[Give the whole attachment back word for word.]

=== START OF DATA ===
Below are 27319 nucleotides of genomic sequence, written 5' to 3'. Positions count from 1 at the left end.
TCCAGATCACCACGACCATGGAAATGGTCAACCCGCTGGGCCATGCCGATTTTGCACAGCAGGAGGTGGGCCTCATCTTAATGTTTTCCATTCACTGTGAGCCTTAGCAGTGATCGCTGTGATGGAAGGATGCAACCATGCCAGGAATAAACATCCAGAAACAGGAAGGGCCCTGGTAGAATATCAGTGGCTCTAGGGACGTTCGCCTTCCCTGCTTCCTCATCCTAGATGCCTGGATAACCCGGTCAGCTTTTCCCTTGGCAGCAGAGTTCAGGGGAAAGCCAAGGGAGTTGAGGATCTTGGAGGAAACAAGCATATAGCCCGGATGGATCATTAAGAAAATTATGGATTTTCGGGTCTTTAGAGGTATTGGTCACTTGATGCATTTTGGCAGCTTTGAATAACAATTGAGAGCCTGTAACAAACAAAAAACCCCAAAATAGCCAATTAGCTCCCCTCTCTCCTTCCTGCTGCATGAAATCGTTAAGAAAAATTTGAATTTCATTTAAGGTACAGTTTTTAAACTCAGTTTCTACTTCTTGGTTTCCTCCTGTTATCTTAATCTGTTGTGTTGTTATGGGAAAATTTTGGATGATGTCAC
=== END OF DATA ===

Below are 27319 nucleotides of genomic sequence, written 5' to 3'. Positions count from 1 at the left end.
TCCAGATCACCACGACCATGGAAATGGTCAACCCGCTGGGCCATGCCGATTTTGCACAGCAGGAGGTGGGCCTCATCTTAATGTTTTCCATTCACTGTGAGCCTTAGCAGTGATCGCTGTGATGGAAGGATGCAACCATGCCAGGAATAAACATCCAGAAACAGGAAGGGCCCTGGTAGAATATCAGTGGCTCTAGGGACGTTCGCCTTCCCTGCTTCCTCATCCTAGATGCCTGGATAACCCGGTCAGCTTTTCCCTTGGCAGCAGAGTTCAGGGGAAAGCCAAGGGAGTTGAGGATCTTGGAGGAAACAAGCATATAGCCCGGATGGATCATTAAGAAAATTATGGATTTTCGGGTCTTTAGAGGTATTGGTCACTTGATGCATTTTGGCAGCTTTGAATAACAATTGAGAGCCTGTAACAAACAAAAAACCCCAAAATAGCCAATTAGCTCCCCTCTCTCCTTCCTGCTGCATGAAATCGTTAAGAAAAATTTGAATTTCATTTAAGGTACAGTTTTTAAACTCAGTTTCTACTTCTTGGTTTCCTCCTGTTATCTTAATCTGTTGTGTTGTTATGGGAAAATTTTGGATGATGTCAC